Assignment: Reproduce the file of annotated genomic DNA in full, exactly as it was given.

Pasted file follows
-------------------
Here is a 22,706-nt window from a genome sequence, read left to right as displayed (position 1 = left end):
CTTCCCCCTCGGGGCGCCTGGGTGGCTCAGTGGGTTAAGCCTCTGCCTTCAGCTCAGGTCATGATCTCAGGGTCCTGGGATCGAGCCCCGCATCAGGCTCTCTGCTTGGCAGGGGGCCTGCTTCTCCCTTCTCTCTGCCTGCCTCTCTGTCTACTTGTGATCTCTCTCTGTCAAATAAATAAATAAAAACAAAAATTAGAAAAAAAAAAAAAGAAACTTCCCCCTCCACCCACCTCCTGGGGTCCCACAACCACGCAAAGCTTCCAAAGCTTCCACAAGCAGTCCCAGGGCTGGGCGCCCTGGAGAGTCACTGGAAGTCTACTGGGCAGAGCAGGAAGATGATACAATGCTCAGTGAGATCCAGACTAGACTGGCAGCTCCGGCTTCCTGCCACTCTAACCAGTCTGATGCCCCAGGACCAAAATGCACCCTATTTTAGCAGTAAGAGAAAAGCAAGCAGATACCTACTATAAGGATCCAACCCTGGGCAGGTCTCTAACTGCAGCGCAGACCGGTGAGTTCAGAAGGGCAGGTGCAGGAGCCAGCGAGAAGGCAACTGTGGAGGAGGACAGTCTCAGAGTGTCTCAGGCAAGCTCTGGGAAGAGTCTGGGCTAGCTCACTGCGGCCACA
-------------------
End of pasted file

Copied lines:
Here is a 22,706-nt window from a genome sequence, read left to right as displayed (position 1 = left end):
CTTCCCCCTCGGGGCGCCTGGGTGGCTCAGTGGGTTAAGCCTCTGCCTTCAGCTCAGGTCATGATCTCAGGGTCCTGGGATCGAGCCCCGCATCAGGCTCTCTGCTTGGCAGGGGGCCTGCTTCTCCCTTCTCTCTGCCTGCCTCTCTGTCTACTTGTGATCTCTCTCTGTCAAATAAATAAATAAAAACAAAAATTAGAAAAAAAAAAAAAGAAACTTCCCCCTCCACCCACCTCCTGGGGTCCCACAACCACGCAAAGCTTCCAAAGCTTCCACAAGCAGTCCCAGGGCTGGGCGCCCTGGAGAGTCACTGGAAGTCTACTGGGCAGAGCAGGAAGATGATACAATGCTCAGTGAGATCCAGACTAGACTGGCAGCTCCGGCTTCCTGCCACTCTAACCAGTCTGATGCCCCAGGACCAAAATGCACCCTATTTTAGCAGTAAGAGAAAAGCAAGCAGATACCTACTATAAGGATCCAACCCTGGGCAGGTCTCTAACTGCAGCGCAGACCGGTGAGTTCAGAAGGGCAGGTGCAGGAGCCAGCGAGAAGGCAACTGTGGAGGAGGACAGTCTCAGAGTGTCTCAGGCAAGCTCTGGGAAGAGTCTGGGCTAGCTCACTGCGGCCACA